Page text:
There’s always something left to learn.
For instance, did you know that the Earth was on the other side of the galaxy when most of the dinosaurs roamed the earth? It takes the earth (and thus the rest of our solar system) about 250 million years to orbit the center of the Milky Way. The first dinosaurs appeared about 250 million years ago, so for most of their reign, the Earth was in a wholly different neighborhood, so to speak.
Maybe you knew this already, but I just learned it by reading the Interesting Facts newsletter that shows up in my inbox I-Know-Not-How.
I also learned something by reading about the pop singer Demi Lovato. She considers her gender to be fluid, so she uses as her pronouns they/them and she/her. I understand fluidity. However, I’m still pondering the story of another young person quoted in the article, who considered themself both transgender and non-binary. It seemed contradictory to me. What is one transitioning from if one is non-binary? Why transition at all, in that case? How does one know if one wants to transition, if one is non-binary?
The way one young person explained it to me is that he doesn’t like having an, er, scrotum, or being so hairy that he has to shave, he doesn’t really like his male body, so he wants to transition to female. He doesn’t really sexually gravitate more to one gender than another. He is trans, fluid, and non-binary. Right now, he uses “he” but also “her,” and doesn’t object to “they.”
While I’m uneasy about the implied binariness of transitioning, most likely because I can’t put myself in their/his/her place, I absolutely understand that it is vital to some people’s sense of well-being. It is simply not my business how they choose to remake or label themselves. We are all on the quest of life, and it’s best to honor others’ pathways.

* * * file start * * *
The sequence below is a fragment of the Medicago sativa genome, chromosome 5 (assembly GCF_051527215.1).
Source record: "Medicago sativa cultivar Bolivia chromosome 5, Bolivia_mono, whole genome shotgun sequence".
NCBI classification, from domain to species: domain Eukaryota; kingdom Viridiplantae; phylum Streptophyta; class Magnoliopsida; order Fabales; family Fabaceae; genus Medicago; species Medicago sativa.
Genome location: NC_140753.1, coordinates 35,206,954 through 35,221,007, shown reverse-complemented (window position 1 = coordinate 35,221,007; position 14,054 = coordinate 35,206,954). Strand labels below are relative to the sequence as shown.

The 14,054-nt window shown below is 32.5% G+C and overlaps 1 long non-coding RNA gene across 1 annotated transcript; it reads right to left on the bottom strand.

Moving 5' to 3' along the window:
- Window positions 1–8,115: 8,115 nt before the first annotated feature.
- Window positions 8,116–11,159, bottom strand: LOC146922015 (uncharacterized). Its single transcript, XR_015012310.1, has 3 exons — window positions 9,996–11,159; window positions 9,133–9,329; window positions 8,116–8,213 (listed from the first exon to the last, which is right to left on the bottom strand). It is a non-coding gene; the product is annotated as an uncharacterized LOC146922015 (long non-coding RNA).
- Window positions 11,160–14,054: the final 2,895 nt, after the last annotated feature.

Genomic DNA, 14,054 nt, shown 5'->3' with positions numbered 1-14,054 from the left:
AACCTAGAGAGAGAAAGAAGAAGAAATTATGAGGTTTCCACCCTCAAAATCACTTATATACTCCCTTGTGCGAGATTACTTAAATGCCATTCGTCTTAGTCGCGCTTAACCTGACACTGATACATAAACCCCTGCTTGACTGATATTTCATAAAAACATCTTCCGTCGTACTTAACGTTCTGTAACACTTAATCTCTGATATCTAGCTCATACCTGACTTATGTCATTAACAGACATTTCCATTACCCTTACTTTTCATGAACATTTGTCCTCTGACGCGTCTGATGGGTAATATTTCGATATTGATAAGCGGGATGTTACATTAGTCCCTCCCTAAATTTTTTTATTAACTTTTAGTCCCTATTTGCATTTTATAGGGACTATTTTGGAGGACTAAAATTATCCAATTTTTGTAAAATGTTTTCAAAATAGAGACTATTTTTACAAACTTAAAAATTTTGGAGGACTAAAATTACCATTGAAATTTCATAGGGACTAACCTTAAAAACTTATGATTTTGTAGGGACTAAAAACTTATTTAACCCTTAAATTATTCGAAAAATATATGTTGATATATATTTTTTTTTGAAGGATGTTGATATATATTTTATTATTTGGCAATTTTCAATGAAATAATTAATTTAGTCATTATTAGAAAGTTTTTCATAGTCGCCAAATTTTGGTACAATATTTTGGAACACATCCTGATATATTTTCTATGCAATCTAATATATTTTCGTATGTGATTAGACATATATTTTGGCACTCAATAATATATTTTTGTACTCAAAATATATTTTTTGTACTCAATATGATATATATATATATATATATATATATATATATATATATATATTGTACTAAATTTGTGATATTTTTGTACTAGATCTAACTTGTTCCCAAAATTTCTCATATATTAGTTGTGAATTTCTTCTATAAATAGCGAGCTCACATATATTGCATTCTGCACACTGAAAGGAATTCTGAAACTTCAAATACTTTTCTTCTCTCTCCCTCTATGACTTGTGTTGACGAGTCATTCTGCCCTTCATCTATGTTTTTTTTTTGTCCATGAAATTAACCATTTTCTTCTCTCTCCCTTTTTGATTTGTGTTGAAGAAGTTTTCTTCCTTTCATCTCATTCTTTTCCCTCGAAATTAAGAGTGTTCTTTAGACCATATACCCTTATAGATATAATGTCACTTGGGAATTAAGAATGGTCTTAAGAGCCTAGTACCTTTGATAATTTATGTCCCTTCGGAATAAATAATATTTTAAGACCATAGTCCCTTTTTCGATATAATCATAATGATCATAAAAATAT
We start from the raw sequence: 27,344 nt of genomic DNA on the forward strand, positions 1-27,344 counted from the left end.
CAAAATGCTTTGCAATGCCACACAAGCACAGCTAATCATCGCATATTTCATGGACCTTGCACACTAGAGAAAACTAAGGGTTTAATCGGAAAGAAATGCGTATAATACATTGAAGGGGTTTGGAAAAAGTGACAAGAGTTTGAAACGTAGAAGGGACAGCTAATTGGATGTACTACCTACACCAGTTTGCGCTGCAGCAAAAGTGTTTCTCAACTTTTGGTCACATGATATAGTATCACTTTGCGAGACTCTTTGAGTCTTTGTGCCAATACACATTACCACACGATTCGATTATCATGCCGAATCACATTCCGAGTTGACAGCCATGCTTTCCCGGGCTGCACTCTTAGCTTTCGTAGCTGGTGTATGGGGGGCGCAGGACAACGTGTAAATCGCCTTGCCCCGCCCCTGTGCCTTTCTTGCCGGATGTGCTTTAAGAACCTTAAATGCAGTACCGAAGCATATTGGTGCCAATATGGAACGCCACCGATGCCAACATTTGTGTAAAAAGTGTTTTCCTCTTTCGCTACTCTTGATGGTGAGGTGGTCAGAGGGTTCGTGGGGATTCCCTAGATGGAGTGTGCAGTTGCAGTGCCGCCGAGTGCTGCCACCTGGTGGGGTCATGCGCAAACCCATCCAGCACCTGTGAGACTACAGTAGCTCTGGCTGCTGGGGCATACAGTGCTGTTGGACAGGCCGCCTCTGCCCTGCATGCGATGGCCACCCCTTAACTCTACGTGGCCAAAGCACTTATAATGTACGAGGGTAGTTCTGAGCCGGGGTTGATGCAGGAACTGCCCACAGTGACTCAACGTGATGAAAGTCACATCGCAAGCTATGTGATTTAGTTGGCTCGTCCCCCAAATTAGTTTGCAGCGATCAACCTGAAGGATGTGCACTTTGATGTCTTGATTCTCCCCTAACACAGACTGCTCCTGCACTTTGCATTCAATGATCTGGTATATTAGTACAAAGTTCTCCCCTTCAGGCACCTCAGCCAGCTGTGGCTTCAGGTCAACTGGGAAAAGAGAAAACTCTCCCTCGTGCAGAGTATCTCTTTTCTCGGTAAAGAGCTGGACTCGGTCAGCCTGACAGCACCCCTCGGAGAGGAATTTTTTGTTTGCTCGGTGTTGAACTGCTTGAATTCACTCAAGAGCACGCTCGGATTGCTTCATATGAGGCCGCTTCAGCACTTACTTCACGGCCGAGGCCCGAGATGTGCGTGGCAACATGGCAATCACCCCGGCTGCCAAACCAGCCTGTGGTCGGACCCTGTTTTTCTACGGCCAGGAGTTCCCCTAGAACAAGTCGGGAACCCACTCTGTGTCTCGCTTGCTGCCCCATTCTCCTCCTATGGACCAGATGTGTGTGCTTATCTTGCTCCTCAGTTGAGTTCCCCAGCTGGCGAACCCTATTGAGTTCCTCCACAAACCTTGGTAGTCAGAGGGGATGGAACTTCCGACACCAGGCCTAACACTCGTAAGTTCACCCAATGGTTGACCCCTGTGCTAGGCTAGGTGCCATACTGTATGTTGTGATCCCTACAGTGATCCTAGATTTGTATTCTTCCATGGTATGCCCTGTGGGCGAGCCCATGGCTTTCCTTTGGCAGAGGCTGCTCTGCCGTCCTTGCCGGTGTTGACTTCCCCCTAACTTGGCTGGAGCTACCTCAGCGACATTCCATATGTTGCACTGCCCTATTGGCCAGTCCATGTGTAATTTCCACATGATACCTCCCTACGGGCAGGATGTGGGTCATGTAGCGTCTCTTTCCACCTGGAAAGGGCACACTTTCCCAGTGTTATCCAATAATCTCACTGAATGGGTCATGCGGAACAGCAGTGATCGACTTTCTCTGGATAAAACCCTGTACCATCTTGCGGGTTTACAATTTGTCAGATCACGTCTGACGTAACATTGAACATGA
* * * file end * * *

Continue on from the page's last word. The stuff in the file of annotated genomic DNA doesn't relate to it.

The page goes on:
And I appreciate that younger generations are experimenting with gender constructs. I have known people—way back in the dinosaur age—who were, I am pretty sure, asexual, and it saddens me that they didn’t have a satisfactory way to talk about how they felt. Or a visible community to belong to. I can remember vividly a conversation with an older woman about her own sexuality; how she had never married or even dated except when some relative set her up, and she didn’t enjoy that in the least. She haltingly tried to explain that she had just never met anyone she cared that much about to couple with. She was self-deprecatory about her personal life, though she was a vital part of the project we both worked. Today, we would say she is “ace”—asexual, and she would find her cohort. Of course, I also remember people being in the closet and the fear they felt over losing family, jobs, friends—that much is still an issue, though becoming less so all the time, as younger generations are more accepting of others’ sexualities. How to make people happier is to accept and honor them.
I may be a little dizzy from all the experimentation, but I trust that we will come out into a clearing after a while with a greater understanding of human possibility. And when we do, I hope we are in the realm of true selves coming through. Meanwhile, pardon me if I put a foot wrong in this brave new world.
Which brings me to Kansas—talk about defying expectations! I love that the Kansas group who led the campaign to defeat the removal of abortion protections in their constitution tailored their message to the people they spoke to as they went door to door. To older people, they emphasized the interference of government in their personal healthcare decisions; to younger people, the abrogation of their rights and possible curtailment of their futures; to people out in rural Western Kansas (and, trust me, it is more rural than almost anyone else anywhere else can possibly imagine) they literally put a cowboy/cowgirl hat on their material and used the slogan “Vote Neigh!” They were superb marketers. Usually I’m skeptical about clever marketing, but, in this case, they achieved something none of us thought was possible—an end run around an extremely conservative legislature bent on forced birth in the most draconian way possible.
So they won the week, as Joy Reid would say. And possibly showed a new way to all of us. Most certainly, they gave us hope in this difficult time, with the news full of horrible stories about pregnant women.
And, that, is, maybe, the best lesson of all. There’s hope in the worst of times. There’s a way out of the most terrible dilemmas.
Now, where are my ruby slippers?